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Milan, Italy - February 23, 2020: Coronavirus emergency in Milan, citizens and tourists stroll through the city center wearing protective masks

Can an AI-driven app check if you’re at risk from the coronavirus?

Image credit: Alberto Mihai - Dreamstime

US investigators have said a coronavirus app will soon enable an individual to get an at-home risk assessment based on how they feel and where they’ve been in about a minute, directing those deemed at risk to their nearest definitive testing facility.

According to the team at the Medical College of Georgia in the USA, the app, which is coupled with machine intelligence, will also help provide local and public health officials with real-time information on emerging demographics of those most at risk for coronavirus so they can better target prevention and treatment initiatives.

“We wanted to help identify people who are at high risk for coronavirus, help expedite their access to screening and to medical care, and reduce spread of this infectious disease,” said Dr Arni Srinivasa Rao, director of the Laboratory for Theory and Mathematical Modelling in the MCG Division of Infectious Diseases at Augusta University (AU), also in Georgia.

Rao and Dr Jose Vazquez, chief of the MCG Division of Infectious Diseases, are working with developers to finalise the app. The team said it should be available within a few weeks and will be free because it addresses a public health concern.

The app will ask individuals where they live; other demographics like gender, age and race; and about recent contact with an individual known to have coronavirus or who has travelled to areas, such as Italy and China, with a relatively high incidence of the viral infection in the last 14 days.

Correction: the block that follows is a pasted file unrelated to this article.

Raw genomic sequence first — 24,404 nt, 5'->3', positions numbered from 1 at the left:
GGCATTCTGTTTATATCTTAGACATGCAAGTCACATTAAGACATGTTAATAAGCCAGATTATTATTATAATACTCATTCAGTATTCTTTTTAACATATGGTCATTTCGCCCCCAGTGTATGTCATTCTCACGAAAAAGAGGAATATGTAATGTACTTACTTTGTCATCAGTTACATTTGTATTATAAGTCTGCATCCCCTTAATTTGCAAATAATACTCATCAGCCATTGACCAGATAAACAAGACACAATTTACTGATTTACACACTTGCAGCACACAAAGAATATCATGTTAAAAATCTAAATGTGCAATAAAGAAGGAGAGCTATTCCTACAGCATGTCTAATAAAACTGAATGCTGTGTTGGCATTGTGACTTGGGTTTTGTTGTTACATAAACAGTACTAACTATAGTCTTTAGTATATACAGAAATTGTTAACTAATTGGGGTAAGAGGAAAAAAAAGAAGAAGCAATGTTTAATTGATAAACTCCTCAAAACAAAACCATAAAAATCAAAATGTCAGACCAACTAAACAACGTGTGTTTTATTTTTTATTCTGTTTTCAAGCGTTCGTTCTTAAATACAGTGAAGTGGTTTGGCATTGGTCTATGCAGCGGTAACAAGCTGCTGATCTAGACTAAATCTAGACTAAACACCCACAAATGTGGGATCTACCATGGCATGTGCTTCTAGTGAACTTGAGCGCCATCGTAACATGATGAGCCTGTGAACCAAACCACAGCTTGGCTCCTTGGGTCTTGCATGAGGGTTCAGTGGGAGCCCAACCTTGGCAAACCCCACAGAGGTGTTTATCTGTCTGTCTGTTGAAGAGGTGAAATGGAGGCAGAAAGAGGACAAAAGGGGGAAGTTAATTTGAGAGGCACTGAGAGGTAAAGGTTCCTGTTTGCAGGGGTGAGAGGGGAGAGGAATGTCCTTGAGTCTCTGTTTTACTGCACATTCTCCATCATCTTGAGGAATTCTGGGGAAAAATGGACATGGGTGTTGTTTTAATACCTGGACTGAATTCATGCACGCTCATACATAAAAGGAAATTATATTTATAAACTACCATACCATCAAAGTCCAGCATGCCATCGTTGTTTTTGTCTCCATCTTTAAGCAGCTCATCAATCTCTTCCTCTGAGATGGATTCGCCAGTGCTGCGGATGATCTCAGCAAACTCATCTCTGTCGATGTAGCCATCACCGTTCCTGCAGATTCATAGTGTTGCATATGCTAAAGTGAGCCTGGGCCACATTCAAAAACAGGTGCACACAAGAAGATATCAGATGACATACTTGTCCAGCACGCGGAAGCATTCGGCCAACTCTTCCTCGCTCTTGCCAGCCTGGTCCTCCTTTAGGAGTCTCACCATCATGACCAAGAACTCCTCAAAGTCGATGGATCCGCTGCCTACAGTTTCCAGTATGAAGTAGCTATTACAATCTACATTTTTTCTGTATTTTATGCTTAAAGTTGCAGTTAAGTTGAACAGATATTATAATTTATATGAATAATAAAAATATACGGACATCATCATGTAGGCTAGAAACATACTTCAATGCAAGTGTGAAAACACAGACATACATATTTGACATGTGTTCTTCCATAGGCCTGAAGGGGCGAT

It will also ask about common symptoms of infection and their duration including fever, cough, shortness of breath, fatigue, sputum production, headache, diarrhoea and pneumonia. Furthermore, the team said the app will enable the collection of similar information for those who live with the individual, but who cannot fill out their own survey.

Artificial intelligence (AI) will then use an algorithm Rao developed to rapidly assess the individual’s information, sending them a risk assessment: no risk, minimal risk, moderate or high risk.

If at any sort of risk, the app will alert the nearest facility with a testing ability that a health check is likely needed. The team also said that if the patient is unable to travel, the nearest facility will be notified of the need for a mobile health check and possible remote testing.

The collective information of many individuals will aid rapid and accurate identification of geographic regions including cities, counties, towns and villages, Rao said.

He also added that it will identify where the virus is circulating, and the relative risk in that region so healthcare facilities and providers can better prepare resources that may be needed. Investigators will also learn more about how the virus is spreading through the data collected.